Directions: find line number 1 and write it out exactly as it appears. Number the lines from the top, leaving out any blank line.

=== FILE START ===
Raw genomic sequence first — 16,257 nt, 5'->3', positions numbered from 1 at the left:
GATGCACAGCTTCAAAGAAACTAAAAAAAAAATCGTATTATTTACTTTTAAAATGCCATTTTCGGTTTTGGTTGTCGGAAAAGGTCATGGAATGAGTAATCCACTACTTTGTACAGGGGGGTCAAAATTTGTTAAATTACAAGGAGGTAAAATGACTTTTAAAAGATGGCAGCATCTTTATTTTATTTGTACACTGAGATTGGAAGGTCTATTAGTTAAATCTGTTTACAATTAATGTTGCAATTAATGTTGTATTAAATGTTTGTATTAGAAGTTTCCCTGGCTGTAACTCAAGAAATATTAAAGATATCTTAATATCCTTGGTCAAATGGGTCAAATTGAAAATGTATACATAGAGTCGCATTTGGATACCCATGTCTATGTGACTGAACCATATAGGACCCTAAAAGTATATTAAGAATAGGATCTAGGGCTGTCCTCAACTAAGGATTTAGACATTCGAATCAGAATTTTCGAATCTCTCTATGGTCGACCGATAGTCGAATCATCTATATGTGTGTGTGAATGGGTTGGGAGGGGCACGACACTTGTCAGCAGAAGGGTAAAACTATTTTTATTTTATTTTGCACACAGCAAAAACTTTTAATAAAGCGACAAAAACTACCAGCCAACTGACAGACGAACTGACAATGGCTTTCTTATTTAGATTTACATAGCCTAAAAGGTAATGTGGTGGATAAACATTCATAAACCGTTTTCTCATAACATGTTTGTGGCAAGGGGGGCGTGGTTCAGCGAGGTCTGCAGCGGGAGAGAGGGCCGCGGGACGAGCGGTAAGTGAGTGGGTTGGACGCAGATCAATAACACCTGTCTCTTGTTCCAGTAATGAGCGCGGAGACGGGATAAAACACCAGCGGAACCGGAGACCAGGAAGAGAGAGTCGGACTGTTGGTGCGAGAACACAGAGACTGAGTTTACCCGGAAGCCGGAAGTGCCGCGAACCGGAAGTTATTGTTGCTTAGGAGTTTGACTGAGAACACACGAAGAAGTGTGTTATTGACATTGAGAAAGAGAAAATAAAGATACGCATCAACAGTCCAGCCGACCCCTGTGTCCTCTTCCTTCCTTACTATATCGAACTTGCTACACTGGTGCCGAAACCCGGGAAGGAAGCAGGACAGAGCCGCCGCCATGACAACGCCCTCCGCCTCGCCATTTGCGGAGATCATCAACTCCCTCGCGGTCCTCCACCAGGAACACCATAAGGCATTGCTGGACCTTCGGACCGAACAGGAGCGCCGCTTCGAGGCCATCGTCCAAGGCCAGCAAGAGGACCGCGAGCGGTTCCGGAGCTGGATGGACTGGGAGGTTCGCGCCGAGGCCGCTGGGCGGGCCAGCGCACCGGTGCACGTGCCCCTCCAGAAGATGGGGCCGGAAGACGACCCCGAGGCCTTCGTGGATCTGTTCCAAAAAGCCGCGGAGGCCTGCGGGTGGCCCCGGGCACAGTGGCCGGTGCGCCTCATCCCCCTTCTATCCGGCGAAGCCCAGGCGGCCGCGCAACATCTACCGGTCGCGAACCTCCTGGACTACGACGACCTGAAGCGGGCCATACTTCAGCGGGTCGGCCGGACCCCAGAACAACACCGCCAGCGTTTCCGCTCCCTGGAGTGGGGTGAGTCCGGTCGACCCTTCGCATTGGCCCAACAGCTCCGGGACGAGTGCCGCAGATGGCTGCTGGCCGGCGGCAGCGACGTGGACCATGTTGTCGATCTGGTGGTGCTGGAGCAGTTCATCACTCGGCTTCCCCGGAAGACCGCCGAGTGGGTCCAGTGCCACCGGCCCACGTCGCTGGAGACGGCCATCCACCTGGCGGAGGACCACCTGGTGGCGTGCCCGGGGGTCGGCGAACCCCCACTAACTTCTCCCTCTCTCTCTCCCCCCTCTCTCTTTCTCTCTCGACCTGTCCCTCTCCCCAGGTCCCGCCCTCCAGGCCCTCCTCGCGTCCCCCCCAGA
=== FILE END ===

Raw genomic sequence first — 16,257 nt, 5'->3', positions numbered from 1 at the left: